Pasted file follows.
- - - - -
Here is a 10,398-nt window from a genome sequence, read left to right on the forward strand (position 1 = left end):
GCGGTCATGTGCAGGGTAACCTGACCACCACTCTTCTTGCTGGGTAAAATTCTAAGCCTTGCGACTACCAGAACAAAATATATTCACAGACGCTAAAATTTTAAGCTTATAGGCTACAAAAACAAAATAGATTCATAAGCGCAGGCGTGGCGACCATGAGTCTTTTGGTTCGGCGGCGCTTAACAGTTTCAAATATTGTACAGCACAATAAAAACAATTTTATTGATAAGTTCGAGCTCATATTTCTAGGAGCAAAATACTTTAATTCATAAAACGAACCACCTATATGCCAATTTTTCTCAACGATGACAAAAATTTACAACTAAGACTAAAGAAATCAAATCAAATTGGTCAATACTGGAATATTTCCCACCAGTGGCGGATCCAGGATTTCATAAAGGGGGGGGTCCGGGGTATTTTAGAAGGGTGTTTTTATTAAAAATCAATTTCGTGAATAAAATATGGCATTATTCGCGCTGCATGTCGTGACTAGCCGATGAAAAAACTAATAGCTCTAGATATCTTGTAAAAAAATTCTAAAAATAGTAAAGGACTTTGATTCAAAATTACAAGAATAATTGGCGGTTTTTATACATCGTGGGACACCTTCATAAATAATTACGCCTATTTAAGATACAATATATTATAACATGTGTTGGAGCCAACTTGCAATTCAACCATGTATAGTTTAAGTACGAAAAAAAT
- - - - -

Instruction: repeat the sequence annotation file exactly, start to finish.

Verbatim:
Here is a 10,398-nt window from a genome sequence, read left to right on the forward strand (position 1 = left end):
GCGGTCATGTGCAGGGTAACCTGACCACCACTCTTCTTGCTGGGTAAAATTCTAAGCCTTGCGACTACCAGAACAAAATATATTCACAGACGCTAAAATTTTAAGCTTATAGGCTACAAAAACAAAATAGATTCATAAGCGCAGGCGTGGCGACCATGAGTCTTTTGGTTCGGCGGCGCTTAACAGTTTCAAATATTGTACAGCACAATAAAAACAATTTTATTGATAAGTTCGAGCTCATATTTCTAGGAGCAAAATACTTTAATTCATAAAACGAACCACCTATATGCCAATTTTTCTCAACGATGACAAAAATTTACAACTAAGACTAAAGAAATCAAATCAAATTGGTCAATACTGGAATATTTCCCACCAGTGGCGGATCCAGGATTTCATAAAGGGGGGGGTCCGGGGTATTTTAGAAGGGTGTTTTTATTAAAAATCAATTTCGTGAATAAAATATGGCATTATTCGCGCTGCATGTCGTGACTAGCCGATGAAAAAACTAATAGCTCTAGATATCTTGTAAAAAAATTCTAAAAATAGTAAAGGACTTTGATTCAAAATTACAAGAATAATTGGCGGTTTTTATACATCGTGGGACACCTTCATAAATAATTACGCCTATTTAAGATACAATATATTATAACATGTGTTGGAGCCAACTTGCAATTCAACCATGTATAGTTTAAGTACGAAAAAAAT